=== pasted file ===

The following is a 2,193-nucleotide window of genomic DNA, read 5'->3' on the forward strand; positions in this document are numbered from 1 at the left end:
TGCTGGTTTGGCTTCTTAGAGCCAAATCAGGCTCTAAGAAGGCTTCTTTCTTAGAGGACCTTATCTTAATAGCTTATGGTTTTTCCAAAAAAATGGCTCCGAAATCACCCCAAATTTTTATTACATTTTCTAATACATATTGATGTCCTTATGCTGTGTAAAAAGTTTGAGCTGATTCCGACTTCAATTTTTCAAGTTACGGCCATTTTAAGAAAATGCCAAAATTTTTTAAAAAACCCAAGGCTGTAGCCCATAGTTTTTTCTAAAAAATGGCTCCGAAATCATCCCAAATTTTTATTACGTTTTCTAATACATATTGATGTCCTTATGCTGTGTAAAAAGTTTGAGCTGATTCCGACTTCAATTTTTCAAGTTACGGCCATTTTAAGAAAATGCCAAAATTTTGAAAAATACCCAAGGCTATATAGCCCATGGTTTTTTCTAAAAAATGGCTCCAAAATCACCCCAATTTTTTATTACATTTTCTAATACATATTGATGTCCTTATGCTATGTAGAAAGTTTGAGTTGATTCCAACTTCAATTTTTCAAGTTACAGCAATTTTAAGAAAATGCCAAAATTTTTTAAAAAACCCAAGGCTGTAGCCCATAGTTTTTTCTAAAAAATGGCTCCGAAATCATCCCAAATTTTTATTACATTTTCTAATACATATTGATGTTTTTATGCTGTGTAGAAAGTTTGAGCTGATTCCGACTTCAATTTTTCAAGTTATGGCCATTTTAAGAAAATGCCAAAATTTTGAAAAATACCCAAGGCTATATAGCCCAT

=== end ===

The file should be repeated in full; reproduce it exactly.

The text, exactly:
The following is a 2,193-nucleotide window of genomic DNA, read 5'->3' on the forward strand; positions in this document are numbered from 1 at the left end:
TGCTGGTTTGGCTTCTTAGAGCCAAATCAGGCTCTAAGAAGGCTTCTTTCTTAGAGGACCTTATCTTAATAGCTTATGGTTTTTCCAAAAAAATGGCTCCGAAATCACCCCAAATTTTTATTACATTTTCTAATACATATTGATGTCCTTATGCTGTGTAAAAAGTTTGAGCTGATTCCGACTTCAATTTTTCAAGTTACGGCCATTTTAAGAAAATGCCAAAATTTTTTAAAAAACCCAAGGCTGTAGCCCATAGTTTTTTCTAAAAAATGGCTCCGAAATCATCCCAAATTTTTATTACGTTTTCTAATACATATTGATGTCCTTATGCTGTGTAAAAAGTTTGAGCTGATTCCGACTTCAATTTTTCAAGTTACGGCCATTTTAAGAAAATGCCAAAATTTTGAAAAATACCCAAGGCTATATAGCCCATGGTTTTTTCTAAAAAATGGCTCCAAAATCACCCCAATTTTTTATTACATTTTCTAATACATATTGATGTCCTTATGCTATGTAGAAAGTTTGAGTTGATTCCAACTTCAATTTTTCAAGTTACAGCAATTTTAAGAAAATGCCAAAATTTTTTAAAAAACCCAAGGCTGTAGCCCATAGTTTTTTCTAAAAAATGGCTCCGAAATCATCCCAAATTTTTATTACATTTTCTAATACATATTGATGTTTTTATGCTGTGTAGAAAGTTTGAGCTGATTCCGACTTCAATTTTTCAAGTTATGGCCATTTTAAGAAAATGCCAAAATTTTGAAAAATACCCAAGGCTATATAGCCCAT